A recent Gallup survey shows that 62% of employees report feeling underappreciated in their jobs. That is a devastating statistic, which indicates the disengagement these people might experience, resulting in 37% higher absenteeism, 37% lower job growth, and 60% more errors and defects. Gallup Healthways Index has been steadily polling adults since 2008 to determine causes of less productivity. Most employees shared that it has something to do with feeling undervalued by their managers. If you are looking for a number that this translates into, then it is a staggering $300 billion that America loses annually.

The first thing that may pop up in your mind on reading the above is that we need better employee engagement and welfare plans. That might be true. But we are offering a simpler solution to this challenge: a gratitude practice at work.

The word gratitude is derived from the Latin word gratia, which means graciousness or gratefulness. It is appreciation and acknowledgement for what we receive, whether tangible or intangible. Envision it like a state of mind which you can tune into, like a radio channel. Tons of research in the field of positive psychology equates feeling grateful with feeling happy. And what does that have to do with our workplace? In a nutshell, happier people work better.

Since we intend to inspire you to adopt a gratitude practice, here is some insight into the impact gratitude can have at our workplaces.

  • Increases people’s determination. Though you might be well aware of what happens when someone appreciates you for a task you accomplish, Wharton University did some research on this experience. They randomly divided university fund-raisers into two groups. One group made phone calls to solicit alumni donations in the same way they always had. The second group received a pep talk from the director, who told the fund-raisers she was grateful for their efforts and shared data about how their fundraising has helped the university. During the following week, the university employees who heard her message of gratitude made 50% more fund-raising calls than those who did not. Isn’t that phenomenal?
  • Strengthens relationships. We know much about how camaraderie in the workplace can lead to greater job satisfaction, commitment to the organization, and doing a job well. A powerful way of cultivating such strong relationships is by continually sharing what we celebrate in the other person. It enables us to easily see strengths in others and focus on them when we hit roadblocks. As managers, finding something to be grateful about each of your team members, can really create an authentic and complementary relationship.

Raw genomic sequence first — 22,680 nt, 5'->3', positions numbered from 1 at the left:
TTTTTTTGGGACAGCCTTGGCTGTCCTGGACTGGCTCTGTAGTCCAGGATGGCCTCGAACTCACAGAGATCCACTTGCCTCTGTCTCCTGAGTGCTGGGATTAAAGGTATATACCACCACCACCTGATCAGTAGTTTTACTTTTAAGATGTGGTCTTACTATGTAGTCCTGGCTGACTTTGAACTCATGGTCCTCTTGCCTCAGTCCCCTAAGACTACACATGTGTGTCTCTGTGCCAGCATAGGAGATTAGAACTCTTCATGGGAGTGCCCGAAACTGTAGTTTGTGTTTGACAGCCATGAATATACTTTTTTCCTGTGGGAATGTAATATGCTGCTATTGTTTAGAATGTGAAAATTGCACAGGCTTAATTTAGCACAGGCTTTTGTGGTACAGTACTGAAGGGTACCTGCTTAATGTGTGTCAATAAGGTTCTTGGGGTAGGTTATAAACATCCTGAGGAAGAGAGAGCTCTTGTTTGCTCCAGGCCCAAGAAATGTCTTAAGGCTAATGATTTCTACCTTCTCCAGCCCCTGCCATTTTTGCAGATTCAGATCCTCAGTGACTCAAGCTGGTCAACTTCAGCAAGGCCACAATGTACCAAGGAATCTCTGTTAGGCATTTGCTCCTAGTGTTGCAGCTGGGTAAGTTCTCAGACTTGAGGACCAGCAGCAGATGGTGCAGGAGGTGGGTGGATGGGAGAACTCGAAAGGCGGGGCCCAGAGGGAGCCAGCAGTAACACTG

• Helps reduce burnout. The journal of experimental psychology conducted a study on 96 school teachers in China, to examine the impact of an 8-week long intervention of being thankful to each other, and their students. They found a significant increase in the teachers’ experience of worthiness in life and happiness. There was also a marked decrease in two indicators across the entire sample – emotional exhaustion and lack of connection with self. A key factor that contributes to burnout is the emotional drain and a steady lack of energy. The practice of gratitude certainly addresses one of them right away!
  • Makes employees better at paying it forward. Studies by Northeastern University have proved how people who had help in challenging times were more likely to help others, because they felt grateful to have had support when they needed it most. Moreover, employees who felt grateful for their work, were more tuned into how they could help impact larger societal issues. Their sense of responsibility increased.

If all employees experience reduced work stress, have better relationships with colleagues, feel strong willed about their work, and contribute beyond their roles, wouldn’t it pretty much solve the riddle of employee engagement? What do you think?

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